When someone says ‘burn’, what mental image conjures up in your brain? That of heat or fire, right? Burning as hot as possible? But what if we told you that a phenomenon like ice burn exists? And it is exactly what it sounds like – burn from ice.
When your skin comes into direct contact with ice, ice pack, cold wrap, or gel pack (something that’s close to freezing temperatures) for a prolonged period of time, your skin gets burnt. The scientific explanation for this is the fact that when your skin comes in contact with an object that’s near zero temperature, the water inside your skin cells freezes. It then forms crystals, which distort the structure of the cells. The blood vessels in the surrounding area too start constricting, reducing the flow of blood to that area, which in turn intensifies the damage.
Factors That Increase Chances of an Ice Burn
One of the most common reasons behind getting ice burns is when one’s skin is exposed for too long to ice packs. Other factors include:
- Diabetes and obesity
- High velocity winds
- Consuming medicine that reduces blood flow to your skin
- Poor/thin clothing in extremely cold weather conditions
- Being wet/soaked and exposed to low temperatures or winds
- Having peripheral vascular disease (as it reduces blood flow to the affected tissues)
What Are Its Symptoms?
Well, to the layman’s eye, an ice burn and a sun/fire burn will often appear to be similar, if not the same. However, closer inspection will reveal minute details which distinguish between the two.
- Sensation of pins and needles pricking the affected area
- Color of the affected skin may turn yellowish-gray. OR
- Waxy skin that appears to be white in color
- Skin remains white even after being exposed to heat
- Firm or taut skin
Treatment of Ice Pack Burn
If your affected area has started displaying symptoms of an ice burn, here’s what you need to do:
1. Warm Up Your Skin
The easiest way to reverse the effects of an ice burn is to simply raise your skin’s temperature so that it’s the same as the rest of your body. In order to do so, all you need is a clean hand towel dipped in warm (not hot) water. A temperature between 104 and 108 F is ideal.
Apply it to the affected area. Dip into warm water as and when the towel becomes cooler upon contact with your skin.
2. Warm Water Treatment
If a warm compress is too much effort for you, simply warm up half a bucket worth of water and dip the affected area in it for 15-20 minutes. If the water turns cold, simply throw it away and fill up the bucket with fresh warm (not hot) water. After some time, you will notice your skin getting back its pinkish hue and that’s when you will know the treatment worked.
Keep in mind that this process might be painful for some, and it is quite normal.
3. The Process Should Be Gradual
Don’t be a fool and expose your skin to hot/scalding water, expecting it to heal your burn quicker. It will do exactly the opposite. Coming in contact with such extreme temperature so suddenly will end up worsening your burn.
4. No Direct Heating
No blow dryers, electric blankets, blowers or radiators. You are often not able to gauge the perfect temperature to expose your skin to, which ends up always being higher than your estimation.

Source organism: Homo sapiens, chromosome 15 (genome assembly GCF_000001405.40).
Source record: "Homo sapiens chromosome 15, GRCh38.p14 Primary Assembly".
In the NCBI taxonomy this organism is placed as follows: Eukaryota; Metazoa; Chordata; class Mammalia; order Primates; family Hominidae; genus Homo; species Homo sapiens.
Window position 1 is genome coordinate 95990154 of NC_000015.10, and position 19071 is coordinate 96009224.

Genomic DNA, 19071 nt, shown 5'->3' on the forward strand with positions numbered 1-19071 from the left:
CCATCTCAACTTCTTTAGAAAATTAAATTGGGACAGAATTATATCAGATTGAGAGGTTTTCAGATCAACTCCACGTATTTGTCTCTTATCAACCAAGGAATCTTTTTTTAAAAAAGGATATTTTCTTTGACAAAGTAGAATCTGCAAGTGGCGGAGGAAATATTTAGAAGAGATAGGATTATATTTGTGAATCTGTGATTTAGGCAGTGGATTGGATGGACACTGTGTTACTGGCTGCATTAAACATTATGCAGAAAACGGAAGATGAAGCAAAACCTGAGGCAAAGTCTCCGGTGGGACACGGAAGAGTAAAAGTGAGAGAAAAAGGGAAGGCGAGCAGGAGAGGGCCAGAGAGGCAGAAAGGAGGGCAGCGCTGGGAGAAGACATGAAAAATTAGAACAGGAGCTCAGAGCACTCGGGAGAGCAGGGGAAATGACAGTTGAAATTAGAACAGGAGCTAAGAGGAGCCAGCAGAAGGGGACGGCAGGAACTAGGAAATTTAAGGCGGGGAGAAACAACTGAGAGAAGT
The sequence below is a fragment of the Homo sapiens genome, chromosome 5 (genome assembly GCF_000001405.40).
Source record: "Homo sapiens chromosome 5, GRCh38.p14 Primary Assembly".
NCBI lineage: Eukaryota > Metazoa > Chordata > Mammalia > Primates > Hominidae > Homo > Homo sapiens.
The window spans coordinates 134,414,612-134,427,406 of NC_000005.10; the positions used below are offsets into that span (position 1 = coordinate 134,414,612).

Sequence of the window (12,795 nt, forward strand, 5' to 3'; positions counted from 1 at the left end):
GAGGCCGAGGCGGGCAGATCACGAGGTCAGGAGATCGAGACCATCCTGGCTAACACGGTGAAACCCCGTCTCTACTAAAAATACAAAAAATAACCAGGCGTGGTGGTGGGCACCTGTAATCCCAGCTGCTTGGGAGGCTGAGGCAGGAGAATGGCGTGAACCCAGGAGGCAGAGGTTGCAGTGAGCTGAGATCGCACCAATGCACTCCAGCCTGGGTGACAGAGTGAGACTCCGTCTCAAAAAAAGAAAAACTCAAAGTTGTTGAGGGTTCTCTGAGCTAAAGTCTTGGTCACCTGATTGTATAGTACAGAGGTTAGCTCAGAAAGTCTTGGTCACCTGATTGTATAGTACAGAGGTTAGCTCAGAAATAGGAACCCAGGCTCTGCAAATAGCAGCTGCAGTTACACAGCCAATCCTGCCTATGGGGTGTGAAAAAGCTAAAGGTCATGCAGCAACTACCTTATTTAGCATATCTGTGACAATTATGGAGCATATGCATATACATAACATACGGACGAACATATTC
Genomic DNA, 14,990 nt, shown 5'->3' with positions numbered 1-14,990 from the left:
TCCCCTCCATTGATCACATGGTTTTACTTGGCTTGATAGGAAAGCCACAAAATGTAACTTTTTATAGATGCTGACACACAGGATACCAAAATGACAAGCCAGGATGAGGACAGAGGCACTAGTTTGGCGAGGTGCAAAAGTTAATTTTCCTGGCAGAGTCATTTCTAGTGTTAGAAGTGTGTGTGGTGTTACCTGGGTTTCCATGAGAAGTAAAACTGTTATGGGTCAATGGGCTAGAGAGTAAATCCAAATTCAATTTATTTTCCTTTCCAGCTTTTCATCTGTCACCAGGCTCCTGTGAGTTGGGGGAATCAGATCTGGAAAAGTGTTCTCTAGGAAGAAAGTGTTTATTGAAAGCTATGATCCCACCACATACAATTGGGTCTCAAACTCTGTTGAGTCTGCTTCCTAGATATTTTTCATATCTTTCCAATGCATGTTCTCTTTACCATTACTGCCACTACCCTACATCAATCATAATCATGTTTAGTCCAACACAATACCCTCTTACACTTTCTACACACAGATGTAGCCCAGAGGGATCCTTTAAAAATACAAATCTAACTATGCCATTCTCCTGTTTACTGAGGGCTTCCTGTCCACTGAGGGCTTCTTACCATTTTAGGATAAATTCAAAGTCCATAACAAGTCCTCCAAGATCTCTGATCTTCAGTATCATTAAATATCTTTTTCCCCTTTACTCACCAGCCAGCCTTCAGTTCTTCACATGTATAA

5. No Massaging
Some people might want to increase their skin temperature by massaging the affected area, hoping that the friction created will normalize the temperature. It won’t. In fact all that it will do is force the ice crystals in your skin cells to move, which will result in more pain and worsening of your situation.
Carefully check the affected area for any blisters. If you have them, you should know that your burn was severe – in fact, it was a second degree burn. For at home treatment, you can apply creams that are known to act as barriers, like Vaseline petroleum jelly or A&D ointment. An over the counter antibiotic ointment will work just as fine. Then apply some gauze on the blister, and make sure it’s of the non-stick kind, and seal your dressing with stretchable bandaging tape.
Having said that, your first option should always be to visit your doctor so that not only can your blisters heal quickly, infection can also be avoided.
7. When the Temperature Is Back to Normal
Your skin will still be tender and in need of care. So make sure you apply organic aloe vera gel on the affected area multiple times a day, and cover it loosely with gauze. This will allow the skin to absorb all the gel and the gauze will act as a barrier from outside environmental elements.
The gel will help nourish your skin, improve its elasticity and help improve its healing process by encouraging the growth of new skin cells.
How to Avoid Ice Pack Burns
Now that you’ve experienced a burn and understood how truly painful it can be, here are some measures you can take in order to avoid getting burnt again:
- Use a small sized ice pack.
- Give your skin around a couple of minutes to breathe in between application of your ice pack. Constant/regular exposure hastens the process of a burn.
- Keep a thin towel or sock on your skin, and apply the ice pack over it. This eliminates direct contact with the skin.
- In case of people with sensitive/aging skin, you can use frozen veggies. They provide cold comfort and unlike ice packs, thaw quickly, thus minimizing chances of a burn.